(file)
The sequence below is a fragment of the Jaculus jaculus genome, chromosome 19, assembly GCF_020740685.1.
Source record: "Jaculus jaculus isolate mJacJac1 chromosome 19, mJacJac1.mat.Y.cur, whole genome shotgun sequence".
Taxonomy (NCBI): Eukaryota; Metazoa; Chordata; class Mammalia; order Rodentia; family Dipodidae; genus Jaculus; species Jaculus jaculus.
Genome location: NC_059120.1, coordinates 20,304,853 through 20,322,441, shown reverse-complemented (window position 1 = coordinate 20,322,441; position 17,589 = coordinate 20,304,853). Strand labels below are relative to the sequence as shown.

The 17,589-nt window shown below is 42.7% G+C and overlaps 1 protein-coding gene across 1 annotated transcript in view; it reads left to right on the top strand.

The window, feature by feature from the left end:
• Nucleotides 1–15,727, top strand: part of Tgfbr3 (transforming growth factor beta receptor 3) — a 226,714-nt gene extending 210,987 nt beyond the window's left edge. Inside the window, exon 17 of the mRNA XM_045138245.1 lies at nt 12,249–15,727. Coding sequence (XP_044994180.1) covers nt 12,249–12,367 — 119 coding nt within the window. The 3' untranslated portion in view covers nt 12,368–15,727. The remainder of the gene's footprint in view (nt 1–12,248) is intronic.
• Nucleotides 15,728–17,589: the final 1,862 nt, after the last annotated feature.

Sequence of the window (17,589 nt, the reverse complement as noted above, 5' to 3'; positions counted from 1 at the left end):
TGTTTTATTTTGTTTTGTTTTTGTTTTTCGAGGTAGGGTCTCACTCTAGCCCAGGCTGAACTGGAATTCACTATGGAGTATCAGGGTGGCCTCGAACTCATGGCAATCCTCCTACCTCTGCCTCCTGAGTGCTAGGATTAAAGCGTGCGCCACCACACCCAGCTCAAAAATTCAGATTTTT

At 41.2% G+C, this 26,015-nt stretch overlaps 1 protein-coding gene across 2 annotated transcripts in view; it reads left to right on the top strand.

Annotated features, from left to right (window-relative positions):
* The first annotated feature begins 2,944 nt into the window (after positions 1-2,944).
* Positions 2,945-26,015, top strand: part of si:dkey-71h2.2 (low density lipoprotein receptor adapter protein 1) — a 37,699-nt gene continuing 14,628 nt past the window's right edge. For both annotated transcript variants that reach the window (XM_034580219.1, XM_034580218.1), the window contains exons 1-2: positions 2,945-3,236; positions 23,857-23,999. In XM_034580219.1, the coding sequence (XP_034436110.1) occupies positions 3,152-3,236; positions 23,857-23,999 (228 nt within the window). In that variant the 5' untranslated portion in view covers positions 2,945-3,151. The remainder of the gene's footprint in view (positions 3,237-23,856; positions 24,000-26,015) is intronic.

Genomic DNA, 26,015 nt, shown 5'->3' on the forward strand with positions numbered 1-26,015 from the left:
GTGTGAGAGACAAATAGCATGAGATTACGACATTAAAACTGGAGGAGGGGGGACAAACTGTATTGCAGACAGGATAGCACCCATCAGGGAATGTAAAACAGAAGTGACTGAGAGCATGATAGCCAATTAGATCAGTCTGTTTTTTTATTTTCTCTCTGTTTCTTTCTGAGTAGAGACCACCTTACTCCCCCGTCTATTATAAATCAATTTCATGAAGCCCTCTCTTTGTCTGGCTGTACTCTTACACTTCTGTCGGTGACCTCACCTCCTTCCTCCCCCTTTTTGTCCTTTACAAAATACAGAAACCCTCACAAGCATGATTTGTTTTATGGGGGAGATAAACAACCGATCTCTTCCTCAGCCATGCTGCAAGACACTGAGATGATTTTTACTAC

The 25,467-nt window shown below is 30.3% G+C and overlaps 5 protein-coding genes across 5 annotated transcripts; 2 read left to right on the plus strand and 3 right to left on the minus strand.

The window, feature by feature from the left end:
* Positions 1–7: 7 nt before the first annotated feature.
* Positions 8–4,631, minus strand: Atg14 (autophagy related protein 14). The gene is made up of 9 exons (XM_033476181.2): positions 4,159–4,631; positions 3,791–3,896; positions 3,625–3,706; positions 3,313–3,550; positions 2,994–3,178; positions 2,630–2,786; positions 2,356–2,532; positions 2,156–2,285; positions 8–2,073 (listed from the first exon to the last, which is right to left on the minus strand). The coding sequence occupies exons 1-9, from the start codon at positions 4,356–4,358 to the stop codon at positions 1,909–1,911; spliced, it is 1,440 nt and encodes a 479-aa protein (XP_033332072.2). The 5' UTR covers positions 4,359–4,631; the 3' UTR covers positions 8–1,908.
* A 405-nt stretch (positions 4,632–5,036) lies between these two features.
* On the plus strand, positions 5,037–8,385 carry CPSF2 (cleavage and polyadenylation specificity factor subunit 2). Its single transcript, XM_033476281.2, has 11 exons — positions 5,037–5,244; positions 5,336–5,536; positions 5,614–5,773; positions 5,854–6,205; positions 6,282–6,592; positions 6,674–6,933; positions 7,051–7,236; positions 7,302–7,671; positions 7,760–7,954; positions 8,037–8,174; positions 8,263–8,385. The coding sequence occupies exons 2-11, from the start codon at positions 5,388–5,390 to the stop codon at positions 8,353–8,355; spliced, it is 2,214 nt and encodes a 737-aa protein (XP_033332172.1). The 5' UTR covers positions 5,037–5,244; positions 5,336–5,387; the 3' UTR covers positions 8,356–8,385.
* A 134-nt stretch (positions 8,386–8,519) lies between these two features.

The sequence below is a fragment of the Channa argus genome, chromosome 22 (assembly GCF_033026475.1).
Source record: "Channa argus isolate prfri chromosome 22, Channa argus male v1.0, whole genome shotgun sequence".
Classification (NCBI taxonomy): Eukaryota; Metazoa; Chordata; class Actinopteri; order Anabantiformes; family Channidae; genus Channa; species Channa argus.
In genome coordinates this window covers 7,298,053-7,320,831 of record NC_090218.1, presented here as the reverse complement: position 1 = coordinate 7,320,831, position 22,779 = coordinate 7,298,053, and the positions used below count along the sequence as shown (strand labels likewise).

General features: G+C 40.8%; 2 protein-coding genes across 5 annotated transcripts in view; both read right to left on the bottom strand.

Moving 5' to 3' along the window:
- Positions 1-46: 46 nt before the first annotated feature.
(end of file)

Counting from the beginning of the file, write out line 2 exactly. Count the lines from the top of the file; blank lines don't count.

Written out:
Source record: "Jaculus jaculus isolate mJacJac1 chromosome 19, mJacJac1.mat.Y.cur, whole genome shotgun sequence".